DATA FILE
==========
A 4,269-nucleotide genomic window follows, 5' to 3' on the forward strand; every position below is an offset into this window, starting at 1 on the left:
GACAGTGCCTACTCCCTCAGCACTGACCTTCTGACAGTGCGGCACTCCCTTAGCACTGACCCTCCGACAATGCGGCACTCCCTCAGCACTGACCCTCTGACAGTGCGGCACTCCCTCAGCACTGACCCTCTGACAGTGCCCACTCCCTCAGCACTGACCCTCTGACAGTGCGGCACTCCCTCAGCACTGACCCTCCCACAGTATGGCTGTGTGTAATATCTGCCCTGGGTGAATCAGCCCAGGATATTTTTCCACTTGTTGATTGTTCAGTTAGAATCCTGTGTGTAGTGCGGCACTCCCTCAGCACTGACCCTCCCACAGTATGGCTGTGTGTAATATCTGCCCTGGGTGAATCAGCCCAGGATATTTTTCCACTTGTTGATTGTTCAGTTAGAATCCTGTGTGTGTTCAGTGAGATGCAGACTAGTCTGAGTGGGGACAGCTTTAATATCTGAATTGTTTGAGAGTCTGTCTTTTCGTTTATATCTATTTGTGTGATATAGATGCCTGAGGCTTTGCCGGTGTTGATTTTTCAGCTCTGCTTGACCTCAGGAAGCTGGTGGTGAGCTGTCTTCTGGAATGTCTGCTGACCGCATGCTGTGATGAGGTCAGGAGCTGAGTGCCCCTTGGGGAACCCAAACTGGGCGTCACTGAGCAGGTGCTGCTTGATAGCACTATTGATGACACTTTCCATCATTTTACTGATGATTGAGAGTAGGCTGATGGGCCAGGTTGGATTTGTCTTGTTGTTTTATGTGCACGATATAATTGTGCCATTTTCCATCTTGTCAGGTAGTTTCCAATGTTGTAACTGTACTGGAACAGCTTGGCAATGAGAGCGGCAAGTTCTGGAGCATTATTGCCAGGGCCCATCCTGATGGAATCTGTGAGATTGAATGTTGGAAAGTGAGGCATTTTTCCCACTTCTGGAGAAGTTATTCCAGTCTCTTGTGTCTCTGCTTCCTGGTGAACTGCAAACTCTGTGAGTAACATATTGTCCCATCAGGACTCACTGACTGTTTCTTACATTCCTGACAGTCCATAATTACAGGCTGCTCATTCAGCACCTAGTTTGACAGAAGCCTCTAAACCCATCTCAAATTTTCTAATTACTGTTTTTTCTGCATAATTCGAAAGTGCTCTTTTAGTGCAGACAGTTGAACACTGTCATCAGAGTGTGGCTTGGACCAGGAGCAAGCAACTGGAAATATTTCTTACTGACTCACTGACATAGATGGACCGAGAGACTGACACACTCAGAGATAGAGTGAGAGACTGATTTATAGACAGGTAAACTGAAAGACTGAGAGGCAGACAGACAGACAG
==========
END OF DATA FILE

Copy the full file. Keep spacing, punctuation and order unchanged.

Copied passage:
A 4,269-nucleotide genomic window follows, 5' to 3' on the forward strand; every position below is an offset into this window, starting at 1 on the left:
GACAGTGCCTACTCCCTCAGCACTGACCTTCTGACAGTGCGGCACTCCCTTAGCACTGACCCTCCGACAATGCGGCACTCCCTCAGCACTGACCCTCTGACAGTGCGGCACTCCCTCAGCACTGACCCTCTGACAGTGCCCACTCCCTCAGCACTGACCCTCTGACAGTGCGGCACTCCCTCAGCACTGACCCTCCCACAGTATGGCTGTGTGTAATATCTGCCCTGGGTGAATCAGCCCAGGATATTTTTCCACTTGTTGATTGTTCAGTTAGAATCCTGTGTGTAGTGCGGCACTCCCTCAGCACTGACCCTCCCACAGTATGGCTGTGTGTAATATCTGCCCTGGGTGAATCAGCCCAGGATATTTTTCCACTTGTTGATTGTTCAGTTAGAATCCTGTGTGTGTTCAGTGAGATGCAGACTAGTCTGAGTGGGGACAGCTTTAATATCTGAATTGTTTGAGAGTCTGTCTTTTCGTTTATATCTATTTGTGTGATATAGATGCCTGAGGCTTTGCCGGTGTTGATTTTTCAGCTCTGCTTGACCTCAGGAAGCTGGTGGTGAGCTGTCTTCTGGAATGTCTGCTGACCGCATGCTGTGATGAGGTCAGGAGCTGAGTGCCCCTTGGGGAACCCAAACTGGGCGTCACTGAGCAGGTGCTGCTTGATAGCACTATTGATGACACTTTCCATCATTTTACTGATGATTGAGAGTAGGCTGATGGGCCAGGTTGGATTTGTCTTGTTGTTTTATGTGCACGATATAATTGTGCCATTTTCCATCTTGTCAGGTAGTTTCCAATGTTGTAACTGTACTGGAACAGCTTGGCAATGAGAGCGGCAAGTTCTGGAGCATTATTGCCAGGGCCCATCCTGATGGAATCTGTGAGATTGAATGTTGGAAAGTGAGGCATTTTTCCCACTTCTGGAGAAGTTATTCCAGTCTCTTGTGTCTCTGCTTCCTGGTGAACTGCAAACTCTGTGAGTAACATATTGTCCCATCAGGACTCACTGACTGTTTCTTACATTCCTGACAGTCCATAATTACAGGCTGCTCATTCAGCACCTAGTTTGACAGAAGCCTCTAAACCCATCTCAAATTTTCTAATTACTGTTTTTTCTGCATAATTCGAAAGTGCTCTTTTAGTGCAGACAGTTGAACACTGTCATCAGAGTGTGGCTTGGACCAGGAGCAAGCAACTGGAAATATTTCTTACTGACTCACTGACATAGATGGACCGAGAGACTGACACACTCAGAGATAGAGTGAGAGACTGATTTATAGACAGGTAAACTGAAAGACTGAGAGGCAGACAGACAGACAG